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Twelfth Night - Fact And Fiction CD (album) cover


Twelfth Night



3.93 | 146 ratings

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Prog Reviewer
4 stars Neo-prog for those who don't like neo-prog?

4.5 stars

Before MARILLION, IQ or PENDRAGON, there was a lesser-known, however maybe more creative band called TWELFTH NIGHT. Why? Because these musicians offered more than just GENESIS-influenced songs with the sound and the sharpness of the eighties. Instead, musically speaking, they embraced genres contemporary of the dawn of the 80's - punk and new-wave - and dressed them in the clothes of the space and symphonic progressive styles of the 70's.

First, these novel ideas form a genuine neo-progressive approach. Second, I don't know if this mixture of genres had been ever done before or reproduced after. This is very different from the other bands trying to bring something new to prog during the late seventies, such as RUSH or even SAGA, although considered as a major influence of the neo-prog. Third, this opus demonstrates TWELFTH NIGHT's ability to write long suites and shorter compositions. Finally, and most importantly, they crafted their own identity, supported by Andy Revell's trippy and delayed guitars, Clive Mitten's ethereal keyboards and, particularly, Geoff Mann's unique punky and theatrical singing. "Fact and Fiction" is unfortunately the band's only album with this great uncommon vocalist.

Before the arrival of Geoff Mann in 1981 and after the departure of Electra MacLeod, TWELFTH NIGHT were already a very original instrumental unit whose tracks can be described as a marriage between Steve Hillage or Manuel Göttsching's echo-drenched guitars, new-wave and fantasy. Compared to "Live at the Target", this 1982 studio record marks an evolution: the musicians slightly begin to incorporate more new-wave, but also GENESIS and PINK FLOYD elements here...

By hearing "We Are Sane", you can understand why I consider TWELFTH NIGHT more interesting than the other 'classic' neo-prog bands. This is simply maybe the first progressive new-wave / punk track ever! Alternating spacey, ethereal, touching and more nervous passages, this 10 minutes mini-epic contains numerous changing ambiances and rhythms. The interlacing of lighter and heavier passages allows Geoff Mann to display his wide palette of vocal expressions: aggressive, touching, depressive. Some neo-progressive elements can be comparable from what the genre will offer in the mid 80's, but only a few. One of the best compositions from the band! Brilliant! "Human Being" is a kind of a mixture between the instrumental approach of "Live at the Target" and GENESIS. It possesses a pretty and floating guitar, powerful bass-driven passage and... the song is really varied! What could possibly happen now? Space new-wave? You're absolutely right! "This City" is a nice and dreamy short track, with a mastered progression. The ambient "World Without End" is a pleasant smooth interlude.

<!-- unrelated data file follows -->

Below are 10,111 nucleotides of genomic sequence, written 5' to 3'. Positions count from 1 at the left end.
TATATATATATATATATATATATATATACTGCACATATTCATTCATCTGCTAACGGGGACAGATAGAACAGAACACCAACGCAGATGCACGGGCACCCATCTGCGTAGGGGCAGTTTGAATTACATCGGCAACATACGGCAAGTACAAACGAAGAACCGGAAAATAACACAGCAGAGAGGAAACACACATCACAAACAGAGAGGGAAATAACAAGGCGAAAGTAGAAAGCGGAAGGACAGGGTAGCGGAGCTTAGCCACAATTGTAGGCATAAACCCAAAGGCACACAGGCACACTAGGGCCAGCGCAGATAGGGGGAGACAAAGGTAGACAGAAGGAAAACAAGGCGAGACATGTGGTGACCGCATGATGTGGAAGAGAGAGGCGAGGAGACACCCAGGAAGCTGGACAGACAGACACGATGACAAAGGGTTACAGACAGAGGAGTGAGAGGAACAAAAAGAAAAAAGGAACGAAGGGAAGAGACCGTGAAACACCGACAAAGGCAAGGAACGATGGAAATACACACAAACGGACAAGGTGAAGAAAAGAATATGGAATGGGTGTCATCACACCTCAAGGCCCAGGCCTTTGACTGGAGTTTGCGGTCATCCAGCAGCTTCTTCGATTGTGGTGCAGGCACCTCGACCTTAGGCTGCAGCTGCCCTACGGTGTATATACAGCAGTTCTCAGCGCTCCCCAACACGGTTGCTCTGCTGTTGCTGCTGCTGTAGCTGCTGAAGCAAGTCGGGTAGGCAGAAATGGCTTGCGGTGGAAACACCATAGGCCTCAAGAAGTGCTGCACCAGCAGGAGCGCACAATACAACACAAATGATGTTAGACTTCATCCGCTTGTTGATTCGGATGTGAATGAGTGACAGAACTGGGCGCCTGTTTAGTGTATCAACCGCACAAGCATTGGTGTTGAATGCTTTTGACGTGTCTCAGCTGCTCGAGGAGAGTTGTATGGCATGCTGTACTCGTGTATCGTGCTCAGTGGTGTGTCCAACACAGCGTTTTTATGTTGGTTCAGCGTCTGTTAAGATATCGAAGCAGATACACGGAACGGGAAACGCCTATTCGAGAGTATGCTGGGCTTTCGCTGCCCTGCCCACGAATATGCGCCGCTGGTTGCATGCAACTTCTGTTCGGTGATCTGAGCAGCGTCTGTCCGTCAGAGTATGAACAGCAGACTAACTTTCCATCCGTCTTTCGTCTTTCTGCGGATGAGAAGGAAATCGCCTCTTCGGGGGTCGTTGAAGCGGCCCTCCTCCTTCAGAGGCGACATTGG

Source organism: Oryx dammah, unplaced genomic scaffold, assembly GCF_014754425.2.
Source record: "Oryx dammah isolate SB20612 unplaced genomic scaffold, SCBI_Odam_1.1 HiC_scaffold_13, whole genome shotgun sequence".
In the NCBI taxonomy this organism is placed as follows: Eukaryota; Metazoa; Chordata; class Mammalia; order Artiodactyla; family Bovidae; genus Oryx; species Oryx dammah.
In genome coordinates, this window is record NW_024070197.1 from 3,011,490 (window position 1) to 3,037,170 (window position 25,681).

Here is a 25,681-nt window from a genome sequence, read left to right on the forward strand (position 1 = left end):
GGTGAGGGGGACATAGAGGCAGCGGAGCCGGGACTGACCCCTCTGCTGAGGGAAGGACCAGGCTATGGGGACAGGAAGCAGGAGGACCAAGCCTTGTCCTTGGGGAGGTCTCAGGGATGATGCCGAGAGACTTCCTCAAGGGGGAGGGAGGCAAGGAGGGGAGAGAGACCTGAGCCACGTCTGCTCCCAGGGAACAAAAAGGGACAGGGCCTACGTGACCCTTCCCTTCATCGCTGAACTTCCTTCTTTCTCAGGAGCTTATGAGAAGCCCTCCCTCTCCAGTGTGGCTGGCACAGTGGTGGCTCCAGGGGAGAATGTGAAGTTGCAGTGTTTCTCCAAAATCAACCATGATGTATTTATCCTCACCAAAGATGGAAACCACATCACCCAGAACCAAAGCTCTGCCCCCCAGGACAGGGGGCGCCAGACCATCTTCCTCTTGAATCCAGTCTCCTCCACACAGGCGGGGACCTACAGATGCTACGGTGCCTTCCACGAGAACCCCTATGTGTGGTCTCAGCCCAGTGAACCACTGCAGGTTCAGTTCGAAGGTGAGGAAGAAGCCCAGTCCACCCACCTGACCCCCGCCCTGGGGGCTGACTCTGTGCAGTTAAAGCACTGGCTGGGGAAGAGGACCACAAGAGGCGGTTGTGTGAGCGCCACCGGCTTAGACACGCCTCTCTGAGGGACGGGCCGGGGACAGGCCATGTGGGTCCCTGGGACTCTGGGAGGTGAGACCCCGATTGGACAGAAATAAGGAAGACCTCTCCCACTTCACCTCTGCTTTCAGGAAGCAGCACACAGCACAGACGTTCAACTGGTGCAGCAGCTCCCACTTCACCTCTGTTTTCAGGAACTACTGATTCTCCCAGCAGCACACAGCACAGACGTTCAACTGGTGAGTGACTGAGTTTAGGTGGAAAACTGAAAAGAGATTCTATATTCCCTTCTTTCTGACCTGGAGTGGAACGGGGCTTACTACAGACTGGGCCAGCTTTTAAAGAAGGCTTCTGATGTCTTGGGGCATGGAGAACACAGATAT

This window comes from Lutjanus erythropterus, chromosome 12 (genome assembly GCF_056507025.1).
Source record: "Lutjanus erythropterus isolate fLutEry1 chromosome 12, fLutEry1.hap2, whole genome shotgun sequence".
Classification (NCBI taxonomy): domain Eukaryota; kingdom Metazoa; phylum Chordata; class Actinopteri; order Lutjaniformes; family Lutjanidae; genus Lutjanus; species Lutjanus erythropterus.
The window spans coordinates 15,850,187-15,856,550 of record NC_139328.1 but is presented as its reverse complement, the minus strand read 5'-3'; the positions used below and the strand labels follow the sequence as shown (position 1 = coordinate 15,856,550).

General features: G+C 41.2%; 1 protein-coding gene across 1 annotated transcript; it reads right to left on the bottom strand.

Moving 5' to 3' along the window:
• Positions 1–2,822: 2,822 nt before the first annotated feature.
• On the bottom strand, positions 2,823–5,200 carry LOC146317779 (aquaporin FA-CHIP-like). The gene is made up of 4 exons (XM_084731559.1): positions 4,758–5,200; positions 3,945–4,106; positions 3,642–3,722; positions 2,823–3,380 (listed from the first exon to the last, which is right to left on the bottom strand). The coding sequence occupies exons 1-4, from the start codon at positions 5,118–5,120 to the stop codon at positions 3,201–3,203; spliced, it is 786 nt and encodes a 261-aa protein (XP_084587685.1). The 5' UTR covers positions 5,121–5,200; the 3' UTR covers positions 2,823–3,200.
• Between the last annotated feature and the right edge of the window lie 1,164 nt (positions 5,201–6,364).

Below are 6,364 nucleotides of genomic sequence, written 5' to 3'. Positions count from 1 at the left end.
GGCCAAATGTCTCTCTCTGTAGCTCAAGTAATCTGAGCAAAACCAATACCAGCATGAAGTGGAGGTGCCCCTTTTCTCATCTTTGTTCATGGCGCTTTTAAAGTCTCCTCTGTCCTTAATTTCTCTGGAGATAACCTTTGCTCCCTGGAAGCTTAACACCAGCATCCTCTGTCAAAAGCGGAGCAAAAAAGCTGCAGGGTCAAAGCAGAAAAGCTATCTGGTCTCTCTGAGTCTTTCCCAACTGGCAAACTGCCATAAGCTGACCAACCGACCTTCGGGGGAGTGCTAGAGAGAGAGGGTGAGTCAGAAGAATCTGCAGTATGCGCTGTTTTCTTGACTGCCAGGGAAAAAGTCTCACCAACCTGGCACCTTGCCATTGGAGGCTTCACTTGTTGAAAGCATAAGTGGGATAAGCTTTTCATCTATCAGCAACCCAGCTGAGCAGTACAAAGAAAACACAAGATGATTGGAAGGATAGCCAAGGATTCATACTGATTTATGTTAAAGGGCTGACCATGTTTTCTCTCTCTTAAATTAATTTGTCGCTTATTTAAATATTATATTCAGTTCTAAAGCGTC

In contrast, the title track is a more conventional but still enjoyable rocky new-wave. With Andy Revell's beautiful acoustic guitar play and its slight medieval feel, the instrumental "The Poet Sniffs A Flower" will transport you to a world of fantasy. The first half is calm and enchanting, while the the pace surprisingly accelerates at the middle of the song, which then become epic and powerful! Longest composition of the record, the 12 minutes "Creepshow" is the other mini- epic here. Featuring dark, tortured and even futuristic atmospheres, this suite has reminiscence of VAN DER GRAAF GENERATOR, especially due to Geoff mann's singing which can remind Peter Hamill's at times. Not as impacting as "We Are Sane", but nonetheless very good. The disc concludes the new-wave-ish tune Love Song", a slow, delicate and melancholic piece with acoustic guitar and soft keyboards.

The 2002 Cyclops edition includes seven bonus tracks, more or less interesting. Andy Revell's guitar sounds quite metallic on the rageous "East of Eden". Nevertheless, the most surprising addition is the new-wave cover version of THE BEATLES' classic "Eleanor Rigby". Cool!

Unique and uncommon, "Fact and Fiction" is a musical anomaly, even more than "Live at the Target". However, this is finally much more what "neo-prog" should really be, with this quality and mixture of styles. TWELFTH NIGHT's first official studio opus is their best: original, disturbing, spacey and touching. The album to start with. For all these reasons, "Fact and Fiction" may well be my favorite disc from the neo-progressive genre, because this is, well, more creative than "just neo-prog"... That's why, even if you hate or partially appreciate (like me) the bands commonly affiliated with this denomination, please give it a listen! You'll enjoy it if you're a fan of symphonic, space rock, depressive new-wave or maybe even punk!

Although short, the Geoff Mann period was the most successful in the band's history. This will unfortunately be their last studio release with this incredible singer. After that, he will be replaced by Andy Sears, and TWELFTH NIGHT will propose more or less inspired synth-pop songs with discrete proggy elements, but not as original or impacting...

Modrigue | 4/5 |


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